Filling the gaps: Sweet Smell of Success, or, I Will Make Babies with J.J. Hunsecker Though He May Consume Them For Dinner

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WHY I HADN'T SEEN IT:

To be honest, I hadn't even heard of it until Tony Curtis died. A number of memorials took care to remind us that, hey! Tony Curtis had a dramatic career once! (I, for one, was shocked).

WHY NOW:

Of late, Twitter has been the best source for movie recommendations. I was discussing "favorite old movies" with a number of people my age, and we all gushed over All About Eve (having seen All About Eve is itself a sign of good taste, for disliking it is impossible).

More than one person then commented, "If you like Eve, then you need to meet J.J. Hunsecker, Eve's little brother!" That was the sound of heart going squee.

THE MOVIE:

The best kind of entertainment is that which lets us intrude on the lives of truly horrible people. When you add in a script as witty as Sweet Smell of Success's, you have filmic gold.

When we first meet Sidney Falco (Tony Curtis), we're led to believe that he's the worst kind of horrible people: the one with the pretty face. But that's only because we've yet to meet J.J. Hunsecker (Burt Lancaster).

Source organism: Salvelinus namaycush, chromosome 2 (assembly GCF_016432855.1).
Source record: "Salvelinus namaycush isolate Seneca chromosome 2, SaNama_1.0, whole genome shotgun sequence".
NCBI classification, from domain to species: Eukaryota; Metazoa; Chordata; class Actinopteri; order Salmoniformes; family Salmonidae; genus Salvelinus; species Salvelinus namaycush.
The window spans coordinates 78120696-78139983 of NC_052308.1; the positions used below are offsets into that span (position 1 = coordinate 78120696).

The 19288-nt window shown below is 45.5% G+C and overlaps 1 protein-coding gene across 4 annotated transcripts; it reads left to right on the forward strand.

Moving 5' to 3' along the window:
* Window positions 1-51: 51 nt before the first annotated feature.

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But no! We actually meet J.J. first! Just his eyes, plastered on the side of a truck, staring out over the grim newsyard like the eyes of T.J. Eckleberg, complete with golden glasses. The truck guides us all through New York, until we land on our antihero, Sidney Falco.

And before we are given even a moment to take measure of Falco, J.J. interrupts again:

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Falco keeps showing glimmers of what resembles a conscience, and keeps finding the wherewithal to suppress that conscience. What drives that ability to suppress seems uncomplicated at first: the ol' greenbacks. But there's something almost noble about his tireless pursuit of it. He runs around town as much to maintain his image as a shyster as to reap the profits of being a shyster.